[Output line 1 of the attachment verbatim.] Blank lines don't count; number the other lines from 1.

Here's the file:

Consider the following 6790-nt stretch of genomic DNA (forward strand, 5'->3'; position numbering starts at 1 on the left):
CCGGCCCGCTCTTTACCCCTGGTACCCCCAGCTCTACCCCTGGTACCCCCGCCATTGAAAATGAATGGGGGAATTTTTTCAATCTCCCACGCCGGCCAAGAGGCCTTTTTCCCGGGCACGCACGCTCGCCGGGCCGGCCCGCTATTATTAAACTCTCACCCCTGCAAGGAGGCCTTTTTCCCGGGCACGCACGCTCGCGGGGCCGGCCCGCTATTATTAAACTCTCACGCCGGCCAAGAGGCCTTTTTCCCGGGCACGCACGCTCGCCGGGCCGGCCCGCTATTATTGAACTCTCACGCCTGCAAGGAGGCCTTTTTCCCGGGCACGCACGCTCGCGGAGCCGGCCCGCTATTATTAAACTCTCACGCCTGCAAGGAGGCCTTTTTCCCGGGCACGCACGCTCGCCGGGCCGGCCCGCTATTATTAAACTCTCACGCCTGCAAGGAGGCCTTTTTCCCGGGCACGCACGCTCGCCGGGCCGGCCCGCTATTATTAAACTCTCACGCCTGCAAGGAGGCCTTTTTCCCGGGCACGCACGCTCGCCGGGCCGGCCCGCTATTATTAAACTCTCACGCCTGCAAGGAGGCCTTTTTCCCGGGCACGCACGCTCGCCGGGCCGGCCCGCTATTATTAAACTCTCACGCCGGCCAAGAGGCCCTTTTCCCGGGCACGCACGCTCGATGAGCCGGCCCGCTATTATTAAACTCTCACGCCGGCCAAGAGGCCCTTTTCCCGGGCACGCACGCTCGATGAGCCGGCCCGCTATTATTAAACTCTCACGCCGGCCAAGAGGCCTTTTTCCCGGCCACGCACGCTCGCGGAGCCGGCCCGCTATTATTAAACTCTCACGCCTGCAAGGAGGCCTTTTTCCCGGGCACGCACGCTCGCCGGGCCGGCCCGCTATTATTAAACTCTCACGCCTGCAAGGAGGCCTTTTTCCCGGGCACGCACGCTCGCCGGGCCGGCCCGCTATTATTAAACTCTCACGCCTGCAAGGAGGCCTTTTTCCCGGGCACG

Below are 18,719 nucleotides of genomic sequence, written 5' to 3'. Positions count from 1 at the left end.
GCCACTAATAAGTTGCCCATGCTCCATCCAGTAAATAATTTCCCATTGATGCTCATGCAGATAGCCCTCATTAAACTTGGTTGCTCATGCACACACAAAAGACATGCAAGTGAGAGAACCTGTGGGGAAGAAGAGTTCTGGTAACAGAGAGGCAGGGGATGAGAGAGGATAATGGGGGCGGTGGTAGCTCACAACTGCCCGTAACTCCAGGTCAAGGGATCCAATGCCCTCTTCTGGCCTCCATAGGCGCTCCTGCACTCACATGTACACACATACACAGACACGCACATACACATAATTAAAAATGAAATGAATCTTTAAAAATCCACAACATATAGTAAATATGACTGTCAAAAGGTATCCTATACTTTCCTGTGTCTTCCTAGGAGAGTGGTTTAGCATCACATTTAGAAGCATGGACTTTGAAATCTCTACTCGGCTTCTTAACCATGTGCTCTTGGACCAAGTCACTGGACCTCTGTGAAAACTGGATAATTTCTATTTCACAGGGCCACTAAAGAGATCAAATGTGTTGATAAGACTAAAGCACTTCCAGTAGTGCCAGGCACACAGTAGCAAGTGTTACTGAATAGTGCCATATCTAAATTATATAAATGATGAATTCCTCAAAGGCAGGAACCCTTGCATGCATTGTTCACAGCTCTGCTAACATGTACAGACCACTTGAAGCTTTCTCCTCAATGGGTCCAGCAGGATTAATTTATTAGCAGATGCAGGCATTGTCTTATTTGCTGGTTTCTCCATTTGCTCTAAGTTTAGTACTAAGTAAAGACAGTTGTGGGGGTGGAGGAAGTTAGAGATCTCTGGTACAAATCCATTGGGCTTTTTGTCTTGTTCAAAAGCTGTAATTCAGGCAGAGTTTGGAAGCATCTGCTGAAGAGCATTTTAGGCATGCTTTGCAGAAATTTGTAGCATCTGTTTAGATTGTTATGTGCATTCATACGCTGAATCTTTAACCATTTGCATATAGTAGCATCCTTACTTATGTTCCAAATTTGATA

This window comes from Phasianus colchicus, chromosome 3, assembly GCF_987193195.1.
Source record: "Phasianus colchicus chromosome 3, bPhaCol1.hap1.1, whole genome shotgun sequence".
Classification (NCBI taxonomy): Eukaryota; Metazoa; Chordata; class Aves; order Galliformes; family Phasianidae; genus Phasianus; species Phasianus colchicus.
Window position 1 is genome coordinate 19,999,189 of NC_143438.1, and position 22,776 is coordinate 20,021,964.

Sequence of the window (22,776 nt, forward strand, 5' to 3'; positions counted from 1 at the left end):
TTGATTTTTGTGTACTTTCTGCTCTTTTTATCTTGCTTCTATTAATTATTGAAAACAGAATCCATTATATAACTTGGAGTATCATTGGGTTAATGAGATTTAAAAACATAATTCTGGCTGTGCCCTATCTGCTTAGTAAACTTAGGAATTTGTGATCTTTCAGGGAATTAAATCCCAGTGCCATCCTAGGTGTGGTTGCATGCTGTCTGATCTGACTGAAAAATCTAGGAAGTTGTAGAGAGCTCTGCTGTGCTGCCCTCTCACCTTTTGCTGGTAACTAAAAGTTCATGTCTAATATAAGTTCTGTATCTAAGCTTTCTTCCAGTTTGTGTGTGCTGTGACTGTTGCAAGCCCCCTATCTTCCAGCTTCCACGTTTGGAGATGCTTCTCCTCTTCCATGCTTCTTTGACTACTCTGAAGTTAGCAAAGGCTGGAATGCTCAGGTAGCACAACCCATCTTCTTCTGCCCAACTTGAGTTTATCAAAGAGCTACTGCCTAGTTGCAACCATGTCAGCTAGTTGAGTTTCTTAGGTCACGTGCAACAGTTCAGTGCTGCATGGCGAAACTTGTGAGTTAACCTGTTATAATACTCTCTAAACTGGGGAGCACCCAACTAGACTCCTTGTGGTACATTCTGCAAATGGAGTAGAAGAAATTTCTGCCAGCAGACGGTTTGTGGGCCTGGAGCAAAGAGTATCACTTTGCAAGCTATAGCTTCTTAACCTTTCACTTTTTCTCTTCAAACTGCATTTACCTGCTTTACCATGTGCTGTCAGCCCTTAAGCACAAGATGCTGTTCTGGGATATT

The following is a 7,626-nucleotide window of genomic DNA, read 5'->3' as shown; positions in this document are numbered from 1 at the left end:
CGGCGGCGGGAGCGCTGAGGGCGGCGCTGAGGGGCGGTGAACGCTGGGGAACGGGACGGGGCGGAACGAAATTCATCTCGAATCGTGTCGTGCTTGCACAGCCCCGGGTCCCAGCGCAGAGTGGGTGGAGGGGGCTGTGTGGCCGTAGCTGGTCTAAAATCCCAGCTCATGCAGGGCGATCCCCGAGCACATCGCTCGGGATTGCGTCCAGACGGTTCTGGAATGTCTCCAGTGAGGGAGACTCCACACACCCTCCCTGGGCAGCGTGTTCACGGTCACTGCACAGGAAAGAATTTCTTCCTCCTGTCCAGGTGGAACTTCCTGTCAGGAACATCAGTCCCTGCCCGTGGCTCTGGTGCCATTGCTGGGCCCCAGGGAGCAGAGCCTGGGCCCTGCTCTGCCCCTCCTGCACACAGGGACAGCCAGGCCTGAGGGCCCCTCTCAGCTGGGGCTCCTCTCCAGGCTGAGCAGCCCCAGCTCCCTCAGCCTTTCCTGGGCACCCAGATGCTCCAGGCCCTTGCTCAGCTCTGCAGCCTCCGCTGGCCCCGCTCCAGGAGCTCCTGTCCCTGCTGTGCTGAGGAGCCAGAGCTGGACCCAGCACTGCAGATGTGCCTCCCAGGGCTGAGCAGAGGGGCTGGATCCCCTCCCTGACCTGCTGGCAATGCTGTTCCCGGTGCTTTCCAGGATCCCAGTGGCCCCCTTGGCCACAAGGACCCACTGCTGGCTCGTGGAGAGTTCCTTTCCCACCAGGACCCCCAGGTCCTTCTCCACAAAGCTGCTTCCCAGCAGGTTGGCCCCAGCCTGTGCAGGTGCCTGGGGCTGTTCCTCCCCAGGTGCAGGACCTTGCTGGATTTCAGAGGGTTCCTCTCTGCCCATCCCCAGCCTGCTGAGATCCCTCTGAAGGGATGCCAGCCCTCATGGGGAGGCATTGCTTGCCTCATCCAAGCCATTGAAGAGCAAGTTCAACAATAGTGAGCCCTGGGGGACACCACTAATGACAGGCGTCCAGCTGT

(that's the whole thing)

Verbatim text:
Consider the following 6790-nt stretch of genomic DNA (forward strand, 5'->3'; position numbering starts at 1 on the left):